We can see that Paul is addressing here the question of whether or not someone is willing to accept a life of celibacy as he had done. In Paul’s mind, he had received the grace and power to do so. Others are not so called and empowered. So this passage is speaking to those who are struggling because of their desire to be married. For these Christians, marriage is a way to help them avoid falling into temptation. It is these individuals that Paul is addressing, not the man or woman given over to lust. In other words, Paul is not saying that marriage is an answer for those already succumbing to temptation.
Furthermore, in verse 6, Paul explains, “But I say this as a concession, not as a commandment.” In other words, this is not God’s true desire for us. In fact, God commands us, “But also for this very reason, giving all diligence, add to your faith virtue, to virtue knowledge, to knowledge self-control…” (2 Peter 1:5-6a) And He promises self-control, “But the fruit of the Spirit is love, joy, peace…and self-control.” (Galatians 5:22-23a)
God wants us to learn to control our bodies in holiness and honor, “For this is the will of God, your sanctification: that you should abstain from sexual immorality; that each of you should know how to possess his own vessel in sanctification and honor, not in passion of lust, like the Gentiles who do not know God.” (1 Thessalonians 4:3-6)
God’s will is that man exercise self-control until he is ready and called to marry, just as in the account of the young man earlier in this article.
Marriage Is Much More than Sex
To the man or woman who is looking to marriage as the answer to their lust problem, I would also say marriage is much more than an outlet for one’s sexual appetite. God intends our marriages to emulate the relationship Christ exhibits towards His Bride, the Church. “For this reason a man shall leave his father and mother and be joined to his wife, and the two shall become one flesh. This is a great mystery, but I speak concerning Christ and the Church.” (Ephesians 5:31-32)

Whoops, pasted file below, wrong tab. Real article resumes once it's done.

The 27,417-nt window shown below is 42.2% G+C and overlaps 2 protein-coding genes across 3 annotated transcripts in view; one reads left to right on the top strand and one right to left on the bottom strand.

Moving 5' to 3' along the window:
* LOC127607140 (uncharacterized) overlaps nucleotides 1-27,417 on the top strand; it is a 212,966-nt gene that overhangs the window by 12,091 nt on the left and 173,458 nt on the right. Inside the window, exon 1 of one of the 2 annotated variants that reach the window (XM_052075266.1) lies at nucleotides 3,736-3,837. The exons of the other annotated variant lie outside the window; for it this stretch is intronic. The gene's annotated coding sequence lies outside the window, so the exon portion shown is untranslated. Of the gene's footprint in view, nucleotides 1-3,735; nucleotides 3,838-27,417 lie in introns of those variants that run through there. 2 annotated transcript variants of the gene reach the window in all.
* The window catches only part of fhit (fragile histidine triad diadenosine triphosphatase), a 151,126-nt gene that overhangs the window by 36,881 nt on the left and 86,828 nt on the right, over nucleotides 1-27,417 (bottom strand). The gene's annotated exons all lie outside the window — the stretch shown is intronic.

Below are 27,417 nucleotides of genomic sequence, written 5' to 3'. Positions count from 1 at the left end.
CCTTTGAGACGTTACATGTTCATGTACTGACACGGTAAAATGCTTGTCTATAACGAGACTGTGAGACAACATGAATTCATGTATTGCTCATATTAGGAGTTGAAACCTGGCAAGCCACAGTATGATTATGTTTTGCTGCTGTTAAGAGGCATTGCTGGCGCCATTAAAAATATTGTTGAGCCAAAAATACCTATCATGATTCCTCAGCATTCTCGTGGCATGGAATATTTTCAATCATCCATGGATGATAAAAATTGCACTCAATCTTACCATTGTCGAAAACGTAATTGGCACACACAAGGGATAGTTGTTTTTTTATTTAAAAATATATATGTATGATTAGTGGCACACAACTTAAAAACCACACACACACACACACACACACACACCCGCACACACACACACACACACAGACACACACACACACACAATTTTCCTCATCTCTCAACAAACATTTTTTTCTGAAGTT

In His perfect wisdom, God gave us marriage as a channel for our sexual desires to be fulfilled in a positive and God-glorifying way. Sex is part of the union of marriage, indeed an important part, but it is only a part of the whole. Our marriages should be centered on an unselfish attitude that focuses on the unconditional love of Christ that gives of itself for the benefit of the other.
<pull-quote>God gave us marriage as a channel for our sexual desires to be fulfilled in a positive and God-glorifying way.<pull-quote><tweet-link>Tweet This<tweet-link>
This is a vastly different outlook than looking to our spouses to satisfy our lustful appetites, and to marriage as a cure for a man or woman bound by lust. All we need to do is to look at the epidemic of porn and sexual sin in the church amongst married men and women to see that it simply does not work for that purpose.
I believe there is a healthy longing that we can have for a future spouse and there is nothing wrong with the expectations that come with marriage including the joy of participating in sexual intimacy with our future mate. God designed it that way, and when we are seeking to please Him, glorify Him, embrace His plans and His purposes, our marriages will be what He intends them to be.
And be sure of this, marriage isn’t the way out of sin, only Christ is. “Therefore, if the Son makes you free, you shall be free indeed,” (John 8:36) free from sin and free to enjoy all the fruit of a holy marriage that He will bless in more ways than you can think or imagine.